2 10, 2013

American Automakers Now Source More Aluminum Than European Ones

2017-01-26T23:37:29+00:00October 2nd, 2013|

Over the past five years, European car manufacturers carried the flag as users of aluminum. However, this year marks a tipping point as American companies have now overtaken their European counterparts when it comes to aluminum usage. This is most likely due to a combination of factors — market demands for innovation, overall vehicle frame size, and government standards for MPG. From Bloomberg:

Ford Motor Co. is among manufacturers rolling out new cars that substitute aluminum for heavier steel. Use of the lightweight metal in vehicles is rising about 5 percent a year, according to Barclays Plc. Making car bodies consumes about 350,000 metric tons of aluminum sheet a year, of which Atlanta-based Novelis produces 250,000 tons, according to Erwin Mayr, president of Novelis Europe.

U.S. vehicles are incorporating more aluminum because of Corporate Average Fuel Economy standards that limit fuel usage and consumer demand for cars that are more economic and cause less pollution, Mayr said in an interview. European manufacturers including Volkswagen AG’s Audi unit and Daimler AG were leaders in the past five years, he said.

“Now the trend is being completely taken over by the big carmakers in North America,” Mayr said in Geneva on Sept. 18. “Americans tend to drive big cars, so they need to make them lighter. You need a lot of aluminum.”

Ford’s F-150 truck, containing more than 1,000 pounds of the metal, may raise the average content in vehicles to 650 pounds, according to Bloomberg Industries estimates. Aluminum usage per car will average 160 kilograms (352 pounds) by 2020, against 140 kilograms last year, according to slides in a presentation last week by Werner Stelzer, a former executive at Canadian producer Alcan who is an auto and aluminum consultant.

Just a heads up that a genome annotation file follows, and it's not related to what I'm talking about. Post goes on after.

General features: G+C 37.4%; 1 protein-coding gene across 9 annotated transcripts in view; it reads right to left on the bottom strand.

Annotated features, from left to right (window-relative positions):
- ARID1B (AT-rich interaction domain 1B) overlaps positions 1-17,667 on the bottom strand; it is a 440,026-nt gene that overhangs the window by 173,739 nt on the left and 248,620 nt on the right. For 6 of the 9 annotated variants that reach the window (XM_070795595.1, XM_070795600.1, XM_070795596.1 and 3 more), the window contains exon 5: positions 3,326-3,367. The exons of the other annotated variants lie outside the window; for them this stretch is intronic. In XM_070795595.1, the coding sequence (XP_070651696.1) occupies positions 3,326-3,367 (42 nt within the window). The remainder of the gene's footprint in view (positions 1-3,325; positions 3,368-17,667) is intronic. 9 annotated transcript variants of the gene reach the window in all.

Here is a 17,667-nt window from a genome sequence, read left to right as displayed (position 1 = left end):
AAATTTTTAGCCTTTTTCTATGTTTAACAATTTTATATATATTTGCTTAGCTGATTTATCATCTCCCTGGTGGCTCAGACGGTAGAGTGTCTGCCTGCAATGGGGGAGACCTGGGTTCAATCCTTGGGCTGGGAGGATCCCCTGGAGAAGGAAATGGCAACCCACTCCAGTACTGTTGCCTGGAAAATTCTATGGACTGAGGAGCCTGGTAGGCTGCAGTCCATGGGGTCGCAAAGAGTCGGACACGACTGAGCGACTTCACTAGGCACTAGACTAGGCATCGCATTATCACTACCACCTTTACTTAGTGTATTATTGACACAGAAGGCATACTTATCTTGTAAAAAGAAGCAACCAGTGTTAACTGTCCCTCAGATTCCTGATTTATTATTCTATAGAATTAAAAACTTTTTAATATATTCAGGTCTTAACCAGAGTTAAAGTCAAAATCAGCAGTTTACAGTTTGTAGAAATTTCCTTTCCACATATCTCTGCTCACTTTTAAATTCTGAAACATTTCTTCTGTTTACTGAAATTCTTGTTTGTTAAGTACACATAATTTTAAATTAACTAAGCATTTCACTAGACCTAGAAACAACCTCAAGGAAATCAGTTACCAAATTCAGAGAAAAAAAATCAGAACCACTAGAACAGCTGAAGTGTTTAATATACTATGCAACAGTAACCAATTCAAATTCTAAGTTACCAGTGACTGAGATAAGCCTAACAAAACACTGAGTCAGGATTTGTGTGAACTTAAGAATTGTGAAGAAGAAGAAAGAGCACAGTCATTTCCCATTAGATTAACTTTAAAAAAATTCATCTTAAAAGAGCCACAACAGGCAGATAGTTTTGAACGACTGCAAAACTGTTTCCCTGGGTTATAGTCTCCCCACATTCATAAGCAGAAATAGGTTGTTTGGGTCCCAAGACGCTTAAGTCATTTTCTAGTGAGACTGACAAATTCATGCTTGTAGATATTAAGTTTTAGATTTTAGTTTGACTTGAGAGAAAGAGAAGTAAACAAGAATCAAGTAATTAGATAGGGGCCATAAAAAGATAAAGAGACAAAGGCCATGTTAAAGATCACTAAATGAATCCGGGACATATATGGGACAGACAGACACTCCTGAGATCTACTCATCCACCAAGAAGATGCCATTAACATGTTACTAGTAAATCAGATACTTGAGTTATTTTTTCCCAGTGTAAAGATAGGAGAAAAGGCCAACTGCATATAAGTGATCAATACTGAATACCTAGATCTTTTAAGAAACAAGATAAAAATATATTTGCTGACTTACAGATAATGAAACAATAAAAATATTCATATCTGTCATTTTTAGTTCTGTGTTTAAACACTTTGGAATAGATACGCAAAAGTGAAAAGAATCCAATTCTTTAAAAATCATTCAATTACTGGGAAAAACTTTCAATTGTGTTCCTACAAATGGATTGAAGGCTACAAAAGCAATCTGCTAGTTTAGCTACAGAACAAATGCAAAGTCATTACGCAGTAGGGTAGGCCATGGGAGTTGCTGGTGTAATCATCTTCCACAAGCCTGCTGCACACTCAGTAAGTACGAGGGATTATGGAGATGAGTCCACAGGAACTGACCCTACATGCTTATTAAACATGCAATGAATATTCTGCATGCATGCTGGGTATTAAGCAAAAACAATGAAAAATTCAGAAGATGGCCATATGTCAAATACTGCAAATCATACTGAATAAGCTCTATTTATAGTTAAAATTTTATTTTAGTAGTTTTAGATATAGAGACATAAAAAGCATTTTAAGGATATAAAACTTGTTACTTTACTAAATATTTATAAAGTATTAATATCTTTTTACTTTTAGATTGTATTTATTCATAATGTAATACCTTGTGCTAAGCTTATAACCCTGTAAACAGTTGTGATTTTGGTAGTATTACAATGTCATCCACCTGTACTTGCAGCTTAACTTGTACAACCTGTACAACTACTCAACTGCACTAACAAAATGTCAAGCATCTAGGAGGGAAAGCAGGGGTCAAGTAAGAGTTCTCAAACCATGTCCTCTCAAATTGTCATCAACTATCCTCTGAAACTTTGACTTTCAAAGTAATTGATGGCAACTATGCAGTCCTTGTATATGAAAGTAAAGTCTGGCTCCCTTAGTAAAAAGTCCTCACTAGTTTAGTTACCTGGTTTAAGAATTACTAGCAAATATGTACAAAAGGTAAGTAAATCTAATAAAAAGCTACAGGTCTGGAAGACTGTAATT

In addition to the F-150, Chevrolet’s new Corvette Stingray will feature an aluminum frame. It’s not just for hybrid’s and MPG-conscious commuter cars; now we’re seeing aluminum used as the body for American standards across the spectrum.

5 09, 2013

Aluminum Enclosures Create Awesome Acoustics

2017-01-26T23:37:29+00:00September 5th, 2013|

Aluminum isn’t usually known for its audio properties, but Bluetooth/headset company Jawbone has found a new way to utilize aluminum in this way. Jawbone’s Jambox line of products has been pumping out 85 decibels of quality audio in a compact portable speaker since 2010. However, Jawbone has decided that they want to go even smaller than the original Jambox; that’s why they’ve just announced the new Mini Jambox. From Engadget:

When Jawbone came out with the Jambox back in 2010, the sales pitch was simple: here was a really loud Bluetooth speaker that was small enough to stuff inside a backpack when you wanted to have a dance party at the beach. (Okay, we’re paraphrasing a little bit.) Three years later, though, “small enough to stuff in a backpack” isn’t quite small enough. What about small enough to fit inside a suit pocket? Or a purse? That’s the promise of the Mini Jambox, a $180 speaker announced today that’s — you guessed it — even tinier than the original.


Oh, and don’t forget the aluminum manufacturing:


As you’d expect, the Mini Jambox pumps out surprisingly loud sound, given its petite frame. What’s interesting is that the unibody aluminum casing (designed by Chief Creative Officer Yves Behar) acts as both an enclosure and an acoustic cavity for the two internal drivers. That helps explain why the speaker is as small as it is (6.06 x 2.88 x 0.96 inches). Despite its size, it also promises the same battery life as the regular Jambox: about 10 hours of playback.


For those of you that aren’t into technical sound design, an acoustic cavity naturally works with audio frequencies to resonate the sound. In other words, the Mini Jambox’s single pice of extruded aluminum makes tiny sound become louder and better. If big noises out of small boxes interest you, the Mini Jambox is available for preorder now

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